Autonomous Airside Vehicles

First conclusions of Stargate’s feasibility study

As part of the Stargate project, we are looking at the feasibility of deploying autonomous vehicles (AV) in an airside environment. To help us identify viable applications and the necessary requirements, both operationally as well as regulatory, we requested the help of Systra UK, an engineering and consulting company specialised in public transport and mobility solutions. Autonomous vehicles are maturing at a significant pace. For many industries, automation is seen as a key method to enhance operational efficiency, increase productivity and reduce costs.

After a site visit at Brussels Airport, Systra together with different departments within Brussels Airport Company, identified over 10 potential use cases for the implementation of autonomous vehicles. These use cases where further investigated and analysed to generate a better understanding of the issues, risks, and regulatory requirements that exist and need to be accommodated, but also to identify the added value that could potentially be created at Brussels Airport by employing AVs.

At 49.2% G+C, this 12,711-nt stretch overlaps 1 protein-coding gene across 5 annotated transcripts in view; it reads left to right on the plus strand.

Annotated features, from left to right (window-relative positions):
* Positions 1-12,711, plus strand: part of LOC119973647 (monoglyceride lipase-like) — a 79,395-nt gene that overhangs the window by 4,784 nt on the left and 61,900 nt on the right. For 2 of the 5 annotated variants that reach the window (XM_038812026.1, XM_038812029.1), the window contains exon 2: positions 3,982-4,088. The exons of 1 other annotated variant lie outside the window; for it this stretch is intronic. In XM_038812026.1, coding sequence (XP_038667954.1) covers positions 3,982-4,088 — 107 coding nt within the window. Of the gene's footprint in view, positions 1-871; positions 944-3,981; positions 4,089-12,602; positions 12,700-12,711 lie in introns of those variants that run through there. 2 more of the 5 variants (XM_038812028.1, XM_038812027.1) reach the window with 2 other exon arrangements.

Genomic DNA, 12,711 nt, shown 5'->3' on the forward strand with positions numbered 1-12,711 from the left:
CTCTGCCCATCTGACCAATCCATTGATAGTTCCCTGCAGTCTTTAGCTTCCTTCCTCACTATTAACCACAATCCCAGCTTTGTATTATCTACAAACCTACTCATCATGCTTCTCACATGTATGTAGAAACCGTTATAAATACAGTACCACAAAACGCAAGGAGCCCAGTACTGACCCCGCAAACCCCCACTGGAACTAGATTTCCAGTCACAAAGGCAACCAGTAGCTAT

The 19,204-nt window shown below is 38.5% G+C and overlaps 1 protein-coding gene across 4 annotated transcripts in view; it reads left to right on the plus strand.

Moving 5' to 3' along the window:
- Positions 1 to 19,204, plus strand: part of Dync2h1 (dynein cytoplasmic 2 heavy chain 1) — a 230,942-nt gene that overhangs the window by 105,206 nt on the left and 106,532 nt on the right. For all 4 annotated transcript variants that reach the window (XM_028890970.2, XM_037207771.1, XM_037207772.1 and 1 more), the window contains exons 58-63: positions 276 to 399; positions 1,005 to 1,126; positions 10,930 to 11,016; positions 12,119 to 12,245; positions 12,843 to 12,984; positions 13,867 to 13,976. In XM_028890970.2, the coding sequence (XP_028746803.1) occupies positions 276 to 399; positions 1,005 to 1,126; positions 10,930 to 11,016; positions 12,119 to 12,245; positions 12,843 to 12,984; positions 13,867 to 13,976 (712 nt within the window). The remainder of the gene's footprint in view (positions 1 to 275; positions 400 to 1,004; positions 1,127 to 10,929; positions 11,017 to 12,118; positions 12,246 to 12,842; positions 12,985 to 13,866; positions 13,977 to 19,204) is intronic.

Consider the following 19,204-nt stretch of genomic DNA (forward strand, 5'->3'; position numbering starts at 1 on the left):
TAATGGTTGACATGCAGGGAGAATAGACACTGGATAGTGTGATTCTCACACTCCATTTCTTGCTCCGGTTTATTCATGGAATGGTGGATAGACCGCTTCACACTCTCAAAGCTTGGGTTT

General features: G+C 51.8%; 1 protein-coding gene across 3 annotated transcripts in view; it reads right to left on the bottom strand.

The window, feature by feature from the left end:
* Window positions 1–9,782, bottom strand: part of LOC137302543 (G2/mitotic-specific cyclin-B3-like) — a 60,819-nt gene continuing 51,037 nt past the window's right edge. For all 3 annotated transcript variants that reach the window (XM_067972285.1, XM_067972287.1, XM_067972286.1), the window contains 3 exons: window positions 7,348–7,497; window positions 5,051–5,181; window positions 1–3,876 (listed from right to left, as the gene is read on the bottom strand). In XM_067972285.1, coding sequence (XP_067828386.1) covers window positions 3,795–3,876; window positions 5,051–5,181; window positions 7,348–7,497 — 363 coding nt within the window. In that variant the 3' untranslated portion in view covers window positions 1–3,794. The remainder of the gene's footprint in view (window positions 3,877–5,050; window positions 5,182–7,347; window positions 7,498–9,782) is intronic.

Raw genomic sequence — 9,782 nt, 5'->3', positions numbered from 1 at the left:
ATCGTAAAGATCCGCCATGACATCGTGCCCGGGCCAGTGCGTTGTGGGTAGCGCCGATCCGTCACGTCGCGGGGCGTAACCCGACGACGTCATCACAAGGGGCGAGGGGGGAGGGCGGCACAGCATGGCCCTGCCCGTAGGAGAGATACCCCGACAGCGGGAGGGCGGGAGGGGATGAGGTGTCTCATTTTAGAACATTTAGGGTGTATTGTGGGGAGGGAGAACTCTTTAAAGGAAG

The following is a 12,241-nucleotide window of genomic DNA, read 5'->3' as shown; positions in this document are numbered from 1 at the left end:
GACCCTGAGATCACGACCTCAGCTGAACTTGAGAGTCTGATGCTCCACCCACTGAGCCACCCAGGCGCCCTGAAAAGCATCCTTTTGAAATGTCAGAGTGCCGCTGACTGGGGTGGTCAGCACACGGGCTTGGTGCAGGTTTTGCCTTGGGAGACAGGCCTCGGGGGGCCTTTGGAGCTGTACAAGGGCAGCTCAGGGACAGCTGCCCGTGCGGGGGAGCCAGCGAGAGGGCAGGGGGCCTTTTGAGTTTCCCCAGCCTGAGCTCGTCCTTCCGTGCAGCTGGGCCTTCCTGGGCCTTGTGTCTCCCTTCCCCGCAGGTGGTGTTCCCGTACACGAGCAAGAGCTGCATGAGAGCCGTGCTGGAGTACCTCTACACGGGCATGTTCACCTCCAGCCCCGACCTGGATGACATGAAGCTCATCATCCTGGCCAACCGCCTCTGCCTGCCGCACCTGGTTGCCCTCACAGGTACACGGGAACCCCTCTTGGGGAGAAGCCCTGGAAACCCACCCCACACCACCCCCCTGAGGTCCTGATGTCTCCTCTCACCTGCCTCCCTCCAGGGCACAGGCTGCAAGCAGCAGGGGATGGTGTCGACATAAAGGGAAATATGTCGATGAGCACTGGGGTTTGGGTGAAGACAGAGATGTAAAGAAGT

To understand the implications of the different technologies available and how they may impact different aspects of deployment in an airside environment, Systra contacted around 30 different manufacturers across the world. These ranged from small technology firms to the largest automotive manufacturers.

To breakdown the requirements, 4 principal categories were investigated:

  • Vehicle technology (What to expect from the AV)
  • Infrastructure (What may need to be adjusted)
  • Operations and regulations (Governance)
  • Running costs (Carbon and financial)

It is noted that several successful AV trials are already being undertaken across the globe, including at several airports. While there are examples of unsuccessful trials, these are generally due to pushing technology beyond the limits of its capabilities, and/or instigating change without buy-in from users and stakeholders.  Both of which can be avoided through good user and stakeholder centric change management and through carefully defining the scope of all trials that will be undertaken.

With the study entering a final phase, we are currently investigating the possibility of translating one or more use cases with the highest added value into an actual trial at Brussels Airport, which could then lead to additional learnings and a better understanding of autonomous technologies, and the role they could play at airports.

More info about Systra: